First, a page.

Solid Rocket Motor Design and Applications
$1990 per person
This three-day course provides a detailed look at the design of solid rocket motors (SRMs), a general understanding of solid propellant motor and component technologies, design drivers, critical manufacturing process parameters, sensitivity of system performance requirements on SRM design, reliability, and cost; and transportation and handling, and integration into launch vehicles and missiles. The general approaches used in the development of new SRMs are covered, including the methods used to balance customer vs. SRM manufacturer requirements, design and cost trade-studies, and timelines for the development and qualification of a SRM.
All types of SRMs are included, with emphasis on current motos for commercial and DoD/NASA launch vehicles such as LM Athena series, OSC GMD, Pegasus and Taurus series, MDA SM-3 series,strap-on motors for the Delta series, Titan V, and Ares / Constellation vehicle. The use of surplus military motors (Minuteman, Peacekeeper, etc.) for target and sensor development and university research is discussed. The course also introduces nano technologies (nano carbon fiber) and their potential use for NASA’s deep space missions.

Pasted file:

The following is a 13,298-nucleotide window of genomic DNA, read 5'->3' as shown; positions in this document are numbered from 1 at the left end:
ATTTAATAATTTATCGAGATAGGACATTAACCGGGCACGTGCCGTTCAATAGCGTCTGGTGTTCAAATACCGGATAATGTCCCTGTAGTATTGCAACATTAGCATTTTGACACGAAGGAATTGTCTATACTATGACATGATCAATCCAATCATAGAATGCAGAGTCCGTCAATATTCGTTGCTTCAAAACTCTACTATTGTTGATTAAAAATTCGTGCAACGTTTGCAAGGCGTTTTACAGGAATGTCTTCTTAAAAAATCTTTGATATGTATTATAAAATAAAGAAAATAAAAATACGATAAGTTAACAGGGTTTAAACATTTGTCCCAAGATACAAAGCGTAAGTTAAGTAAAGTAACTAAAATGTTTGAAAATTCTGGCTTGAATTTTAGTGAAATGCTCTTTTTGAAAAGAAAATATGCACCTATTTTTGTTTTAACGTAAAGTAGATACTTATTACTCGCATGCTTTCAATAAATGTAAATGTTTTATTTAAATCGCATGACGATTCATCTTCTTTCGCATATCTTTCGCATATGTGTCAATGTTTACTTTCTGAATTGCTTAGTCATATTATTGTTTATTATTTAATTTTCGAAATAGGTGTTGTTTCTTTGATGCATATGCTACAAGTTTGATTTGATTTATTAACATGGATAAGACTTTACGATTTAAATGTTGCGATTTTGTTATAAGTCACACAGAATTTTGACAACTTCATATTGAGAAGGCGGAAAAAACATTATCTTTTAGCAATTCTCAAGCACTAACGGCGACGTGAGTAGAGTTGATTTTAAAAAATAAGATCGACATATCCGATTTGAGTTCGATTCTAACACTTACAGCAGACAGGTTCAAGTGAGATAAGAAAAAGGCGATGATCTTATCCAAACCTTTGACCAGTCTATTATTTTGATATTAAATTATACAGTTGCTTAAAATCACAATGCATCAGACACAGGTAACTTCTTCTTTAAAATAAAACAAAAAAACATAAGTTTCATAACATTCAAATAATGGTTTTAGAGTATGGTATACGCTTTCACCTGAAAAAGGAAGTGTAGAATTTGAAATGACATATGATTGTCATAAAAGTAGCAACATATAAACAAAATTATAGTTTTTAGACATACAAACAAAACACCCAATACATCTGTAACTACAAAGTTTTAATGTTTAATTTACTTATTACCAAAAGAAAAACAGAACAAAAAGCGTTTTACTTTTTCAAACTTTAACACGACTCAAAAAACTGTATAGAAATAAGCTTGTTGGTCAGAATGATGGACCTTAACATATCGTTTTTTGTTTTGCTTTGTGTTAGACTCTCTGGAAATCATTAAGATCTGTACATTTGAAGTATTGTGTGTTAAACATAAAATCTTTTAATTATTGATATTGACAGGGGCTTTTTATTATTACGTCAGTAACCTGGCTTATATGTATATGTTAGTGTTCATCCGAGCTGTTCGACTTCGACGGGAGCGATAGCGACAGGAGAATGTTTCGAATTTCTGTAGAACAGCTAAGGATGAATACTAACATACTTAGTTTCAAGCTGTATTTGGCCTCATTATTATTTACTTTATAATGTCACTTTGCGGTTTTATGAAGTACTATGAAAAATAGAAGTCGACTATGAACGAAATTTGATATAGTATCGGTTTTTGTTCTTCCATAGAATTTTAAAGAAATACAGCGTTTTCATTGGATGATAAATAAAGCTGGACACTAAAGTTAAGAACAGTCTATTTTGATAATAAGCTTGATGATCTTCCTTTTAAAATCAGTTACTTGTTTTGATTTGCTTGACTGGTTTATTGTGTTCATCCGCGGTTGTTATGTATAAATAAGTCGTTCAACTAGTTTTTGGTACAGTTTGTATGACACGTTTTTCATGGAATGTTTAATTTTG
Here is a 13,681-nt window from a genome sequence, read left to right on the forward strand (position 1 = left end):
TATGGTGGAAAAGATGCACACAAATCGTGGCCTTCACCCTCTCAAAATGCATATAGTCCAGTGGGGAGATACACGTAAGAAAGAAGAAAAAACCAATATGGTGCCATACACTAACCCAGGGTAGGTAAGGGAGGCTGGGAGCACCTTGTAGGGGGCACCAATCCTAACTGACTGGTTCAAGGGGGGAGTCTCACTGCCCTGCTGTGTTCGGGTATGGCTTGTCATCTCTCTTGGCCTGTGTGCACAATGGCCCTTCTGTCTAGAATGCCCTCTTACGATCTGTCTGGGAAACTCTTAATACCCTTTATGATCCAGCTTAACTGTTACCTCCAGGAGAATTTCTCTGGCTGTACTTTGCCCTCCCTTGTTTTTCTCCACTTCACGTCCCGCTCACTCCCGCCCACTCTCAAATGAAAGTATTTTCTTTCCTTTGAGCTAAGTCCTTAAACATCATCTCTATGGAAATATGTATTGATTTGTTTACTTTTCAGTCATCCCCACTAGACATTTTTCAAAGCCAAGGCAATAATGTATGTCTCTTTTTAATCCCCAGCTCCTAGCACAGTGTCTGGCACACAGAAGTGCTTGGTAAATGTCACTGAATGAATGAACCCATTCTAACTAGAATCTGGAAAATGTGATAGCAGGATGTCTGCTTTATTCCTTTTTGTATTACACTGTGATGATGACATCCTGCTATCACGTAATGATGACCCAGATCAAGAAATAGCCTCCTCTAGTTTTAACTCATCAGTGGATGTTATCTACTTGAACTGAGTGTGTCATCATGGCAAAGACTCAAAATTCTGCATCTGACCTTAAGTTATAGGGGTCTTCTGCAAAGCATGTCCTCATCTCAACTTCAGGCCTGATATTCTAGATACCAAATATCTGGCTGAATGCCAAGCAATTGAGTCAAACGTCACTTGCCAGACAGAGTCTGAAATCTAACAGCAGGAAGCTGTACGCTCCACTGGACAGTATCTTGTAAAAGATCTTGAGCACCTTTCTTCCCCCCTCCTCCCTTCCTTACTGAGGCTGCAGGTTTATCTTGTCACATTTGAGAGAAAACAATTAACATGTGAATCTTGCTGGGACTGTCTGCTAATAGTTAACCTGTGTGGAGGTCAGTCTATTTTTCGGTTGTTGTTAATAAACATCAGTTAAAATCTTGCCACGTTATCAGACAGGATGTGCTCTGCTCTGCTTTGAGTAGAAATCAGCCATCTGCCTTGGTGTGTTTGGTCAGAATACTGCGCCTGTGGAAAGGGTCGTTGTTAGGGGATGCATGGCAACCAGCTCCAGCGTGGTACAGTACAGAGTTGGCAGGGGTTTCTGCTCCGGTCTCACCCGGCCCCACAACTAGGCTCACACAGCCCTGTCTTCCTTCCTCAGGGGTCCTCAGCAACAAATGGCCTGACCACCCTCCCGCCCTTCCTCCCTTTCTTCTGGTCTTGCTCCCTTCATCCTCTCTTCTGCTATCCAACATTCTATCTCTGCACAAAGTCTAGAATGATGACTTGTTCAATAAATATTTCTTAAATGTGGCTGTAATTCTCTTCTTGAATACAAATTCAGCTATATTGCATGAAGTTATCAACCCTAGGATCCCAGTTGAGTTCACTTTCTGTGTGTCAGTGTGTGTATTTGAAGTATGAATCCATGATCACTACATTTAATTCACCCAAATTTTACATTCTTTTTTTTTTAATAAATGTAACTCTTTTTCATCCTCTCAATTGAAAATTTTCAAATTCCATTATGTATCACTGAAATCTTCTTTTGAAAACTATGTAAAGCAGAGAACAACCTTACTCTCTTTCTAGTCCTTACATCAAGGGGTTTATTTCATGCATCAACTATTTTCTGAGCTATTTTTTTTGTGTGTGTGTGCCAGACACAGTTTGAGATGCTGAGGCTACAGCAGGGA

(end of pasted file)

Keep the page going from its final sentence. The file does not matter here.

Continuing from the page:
Richard Lee has more than 45 years of experience in the space and missile industry. He was a Senior Program Manager at Thiokol, where he was instrumental in the development of the Castor 120 SRM. His experience includes managing the development and qualification of DoD SRM subsystems and components for the Small ICBM, Peacekeeper and other R&D programs. Mr. Lee has extensive experience in developing and coordinating SRM performance and interface requirements at all levels in the space and missile industry, including government agencies, prime contractors and suppliers. He has been very active in coordinating functional and physical interfaces with the commercial spaceports in Florida, California, and Alaska. He has developed safety criteria with the participation of representatives from academia, private industry and government agencies (USAF SMC, 45th Space Wing and Research Laboratory; FAA/AST; NASA Headquarters and NASA centers at Kennedy, Johnson, Marshall, and Jet Propulsion Laboratory; and the Army Space and Strategic Defense Command. He has also consulted with launch vehicle contractors in the design, material selection, and testing of SRM propellants and components. Mr. Lee has a MS in Engineering Administration and a BS in EE from the University of Utah.
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